Ship ‘Till you Drip


Imagine,” I suggested, “a cat pulling a cow. This cat is strong enough to do the job. Or remember from your days on the big ship- did you ever see a tiny tugboat leading a massive vessel a hundred or more times its size? This is that for grounded planes.”

We were watching a small, flattish and very specialized vehicle connect to the nose wheel of an airplane which would have obliterated it utterly if it had landed on it. But the little car was strong enough to seemingly effortlessly maneuver the huge plane into position to move to its takeoff strip, somewhere else on the layout of the large Istanbul Ataturk Airport which was currently hosting my wife and me between flights. The “land tug” was even electric, and seemed even more the strong, silent type as a result, hiding huge muscle in its compact form.

We had a few hours to kill en route to Toronto and from there to fabulous Cancun, Mexico, where a week of sun waited to help us forget Svaneti’s ongoing snow, thick enough that lower layers of it were compressed by the weight into solid slabs of ship-sinking, pickaxe-taunting ice. A briefly quiet, unused flight waiting room soon filled with Jeddah at one end and Minsk at the other, and between them a group of Chinese who were quite content to blare at each other from a couple of feet’s distance as if all were deaf. But at least there were empty seats together for the two of us.

Eventually, a couple of the Asian men wandered closer to me, and one of them pointed to his cell phone. He tried to speak the English translation of his question, but his pronunciation was rather a struggle, so I read it myself. “Are there any extra seats on this flight?” I answered, “Which flight?” and we proceeded from there via the clever translating software. It turned out that he and his friends were bound for… Nouchakott? Noukachott? I’ll have to look up the spelling of that African capital and also refresh myself as to which country it belongs to. I told them I had no idea, unsure even if they were hoping for standby.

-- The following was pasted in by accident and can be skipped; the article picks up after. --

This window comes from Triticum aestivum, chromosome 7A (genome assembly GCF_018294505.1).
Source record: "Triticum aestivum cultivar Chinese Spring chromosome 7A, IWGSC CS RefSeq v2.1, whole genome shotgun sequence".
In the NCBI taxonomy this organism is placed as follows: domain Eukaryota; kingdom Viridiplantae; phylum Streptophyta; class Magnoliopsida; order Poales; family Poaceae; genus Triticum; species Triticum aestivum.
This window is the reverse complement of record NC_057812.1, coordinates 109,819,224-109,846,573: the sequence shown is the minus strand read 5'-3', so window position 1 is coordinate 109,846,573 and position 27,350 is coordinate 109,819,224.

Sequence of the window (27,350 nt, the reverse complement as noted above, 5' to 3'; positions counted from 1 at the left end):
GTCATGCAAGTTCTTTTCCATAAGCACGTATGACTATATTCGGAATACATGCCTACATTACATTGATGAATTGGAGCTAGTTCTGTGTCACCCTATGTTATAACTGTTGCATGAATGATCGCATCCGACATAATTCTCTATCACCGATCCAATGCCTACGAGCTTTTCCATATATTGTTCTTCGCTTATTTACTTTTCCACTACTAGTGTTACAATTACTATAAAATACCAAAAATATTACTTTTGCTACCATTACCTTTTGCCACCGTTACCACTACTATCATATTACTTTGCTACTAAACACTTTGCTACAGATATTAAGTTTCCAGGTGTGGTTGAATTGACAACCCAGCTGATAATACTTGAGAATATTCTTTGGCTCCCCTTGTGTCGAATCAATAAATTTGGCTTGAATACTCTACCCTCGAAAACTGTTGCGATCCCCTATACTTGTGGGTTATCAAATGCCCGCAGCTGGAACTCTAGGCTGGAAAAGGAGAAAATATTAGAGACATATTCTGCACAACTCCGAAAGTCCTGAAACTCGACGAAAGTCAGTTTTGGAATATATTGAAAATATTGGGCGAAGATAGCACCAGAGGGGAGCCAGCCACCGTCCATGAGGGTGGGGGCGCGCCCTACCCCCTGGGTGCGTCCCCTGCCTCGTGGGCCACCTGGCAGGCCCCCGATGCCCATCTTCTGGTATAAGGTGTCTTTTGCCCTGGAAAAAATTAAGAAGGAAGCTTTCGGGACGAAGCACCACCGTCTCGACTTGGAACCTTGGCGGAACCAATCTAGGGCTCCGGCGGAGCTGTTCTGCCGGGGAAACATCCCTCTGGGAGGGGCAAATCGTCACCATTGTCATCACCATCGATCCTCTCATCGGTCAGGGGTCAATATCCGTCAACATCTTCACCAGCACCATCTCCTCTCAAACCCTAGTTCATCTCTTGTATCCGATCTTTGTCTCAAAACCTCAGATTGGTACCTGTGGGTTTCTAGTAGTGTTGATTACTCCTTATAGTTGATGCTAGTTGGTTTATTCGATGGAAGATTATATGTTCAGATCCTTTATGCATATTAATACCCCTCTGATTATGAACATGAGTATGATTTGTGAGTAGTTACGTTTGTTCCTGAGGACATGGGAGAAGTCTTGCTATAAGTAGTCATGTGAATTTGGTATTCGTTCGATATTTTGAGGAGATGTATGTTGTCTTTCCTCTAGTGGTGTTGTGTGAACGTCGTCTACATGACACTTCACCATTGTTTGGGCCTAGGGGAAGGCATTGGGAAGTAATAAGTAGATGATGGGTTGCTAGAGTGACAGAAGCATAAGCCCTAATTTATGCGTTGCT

“Are you resting here?” was their next question, to which I typed out that we were on holiday from Georgia. Where was that, they asked? Did they know Stalin? Yes, apparently. Well, his home country. Capital being Atlanta? No, no, I assured them, just next to Turkey, where we are now. I think they got it. And what were they doing? Shopping, they replied. Er, no, they changed it to shipping; one was captain, another first mate, of a fishing vessel, with a crew of seven Chinese and a lot of Africans. My wife and I, as it turned out, would be the shoppers at the moment. But the Asians could make about $86,000 in two years, and then go back home and support their families with this bounty. The first mate had twin girls and confessed that being away from his family for two years was quite hard, but hopefully it would be worth it. Ah, shipping and THEN shopping, I said. Indeed.

Next flight, as one of over 400 guests, would be the first for me on which Wi-Fi was advertised on board, my last flight having been about a year and a half ago. The first, too, on which I received an entrée dish which wasn’t on the menu at all, let alone being the other available choice. It was tasty enough that I let it go, although mystified at its appearance. The headphones had been updated from in-ear ones, which have always failed to impress me, to simple but much more effective ear-covering ones. I expect that next time around, Turkish Airways will have active noise cancellation of everything you don’t want or need to hear built in too, so far are they surging ahead!

So, rather a surreal start to this holiday. From such beginnings, how can Cancun’s main event fail to be amazing? Soon all will be revealed.

Tony Hanmer has lived in Georgia since 1999, in Svaneti since 2007, and been a weekly writer for GT since early 2011. He runs the “Svaneti Renaissance” Facebook group, now with over 1800 members, at

He and his wife also run their own guest house in Etseri:

05 April 2018 17:54